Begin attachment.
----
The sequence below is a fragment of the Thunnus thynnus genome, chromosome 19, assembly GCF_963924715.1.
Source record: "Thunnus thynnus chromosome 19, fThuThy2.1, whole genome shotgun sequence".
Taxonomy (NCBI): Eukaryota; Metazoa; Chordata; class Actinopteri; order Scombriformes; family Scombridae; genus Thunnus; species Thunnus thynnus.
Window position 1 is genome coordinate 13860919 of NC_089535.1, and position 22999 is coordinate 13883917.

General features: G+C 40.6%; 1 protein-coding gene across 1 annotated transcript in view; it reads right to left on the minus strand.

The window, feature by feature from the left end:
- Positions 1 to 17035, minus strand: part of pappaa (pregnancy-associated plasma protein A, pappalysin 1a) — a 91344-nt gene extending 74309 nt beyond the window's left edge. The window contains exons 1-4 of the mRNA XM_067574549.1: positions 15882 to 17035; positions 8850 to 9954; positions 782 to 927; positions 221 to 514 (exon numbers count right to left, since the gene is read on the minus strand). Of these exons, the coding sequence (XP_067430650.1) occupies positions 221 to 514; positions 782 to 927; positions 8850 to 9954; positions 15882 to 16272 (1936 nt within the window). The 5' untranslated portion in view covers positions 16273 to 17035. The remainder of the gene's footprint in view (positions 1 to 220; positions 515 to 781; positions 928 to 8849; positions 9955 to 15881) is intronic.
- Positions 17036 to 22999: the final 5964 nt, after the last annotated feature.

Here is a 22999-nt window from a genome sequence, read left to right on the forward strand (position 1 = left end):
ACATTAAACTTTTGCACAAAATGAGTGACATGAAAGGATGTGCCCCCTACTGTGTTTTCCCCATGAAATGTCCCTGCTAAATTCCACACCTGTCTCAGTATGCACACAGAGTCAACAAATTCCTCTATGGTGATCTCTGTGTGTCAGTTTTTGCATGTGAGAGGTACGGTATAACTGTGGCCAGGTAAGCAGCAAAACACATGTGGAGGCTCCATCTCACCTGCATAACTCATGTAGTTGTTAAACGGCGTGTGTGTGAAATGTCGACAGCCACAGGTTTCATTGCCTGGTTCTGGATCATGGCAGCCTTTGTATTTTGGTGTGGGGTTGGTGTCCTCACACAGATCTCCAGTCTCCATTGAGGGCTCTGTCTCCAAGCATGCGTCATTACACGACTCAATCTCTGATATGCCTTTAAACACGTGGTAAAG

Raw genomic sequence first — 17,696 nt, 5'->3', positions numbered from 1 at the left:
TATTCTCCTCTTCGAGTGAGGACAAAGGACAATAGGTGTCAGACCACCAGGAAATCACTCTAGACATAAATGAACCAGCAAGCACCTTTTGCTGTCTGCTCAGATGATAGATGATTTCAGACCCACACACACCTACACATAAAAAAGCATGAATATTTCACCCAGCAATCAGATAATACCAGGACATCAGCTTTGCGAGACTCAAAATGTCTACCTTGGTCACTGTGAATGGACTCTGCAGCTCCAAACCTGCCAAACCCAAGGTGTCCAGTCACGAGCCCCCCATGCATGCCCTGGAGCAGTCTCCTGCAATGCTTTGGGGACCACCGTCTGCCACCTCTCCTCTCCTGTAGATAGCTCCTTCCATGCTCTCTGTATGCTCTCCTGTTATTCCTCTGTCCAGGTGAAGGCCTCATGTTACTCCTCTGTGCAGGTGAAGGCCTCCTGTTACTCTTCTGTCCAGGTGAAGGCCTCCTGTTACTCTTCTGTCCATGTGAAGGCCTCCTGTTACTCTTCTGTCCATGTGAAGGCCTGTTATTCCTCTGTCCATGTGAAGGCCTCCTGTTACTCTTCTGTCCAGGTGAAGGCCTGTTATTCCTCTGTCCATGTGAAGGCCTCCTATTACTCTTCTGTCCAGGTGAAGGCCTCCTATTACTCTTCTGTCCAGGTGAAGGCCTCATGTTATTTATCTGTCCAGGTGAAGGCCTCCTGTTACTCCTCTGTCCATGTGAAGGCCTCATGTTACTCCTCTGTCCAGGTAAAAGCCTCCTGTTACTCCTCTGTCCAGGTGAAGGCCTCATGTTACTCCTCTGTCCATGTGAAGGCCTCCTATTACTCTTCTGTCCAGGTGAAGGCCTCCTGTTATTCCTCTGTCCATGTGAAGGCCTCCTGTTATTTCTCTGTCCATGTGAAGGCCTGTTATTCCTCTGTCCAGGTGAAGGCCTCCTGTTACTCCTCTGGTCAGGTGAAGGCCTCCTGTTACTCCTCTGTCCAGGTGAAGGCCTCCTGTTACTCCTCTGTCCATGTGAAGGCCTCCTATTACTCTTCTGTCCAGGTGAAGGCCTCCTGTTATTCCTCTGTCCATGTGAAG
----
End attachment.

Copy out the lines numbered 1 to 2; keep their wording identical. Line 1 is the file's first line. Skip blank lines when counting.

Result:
The sequence below is a fragment of the Thunnus thynnus genome, chromosome 19, assembly GCF_963924715.1.
Source record: "Thunnus thynnus chromosome 19, fThuThy2.1, whole genome shotgun sequence".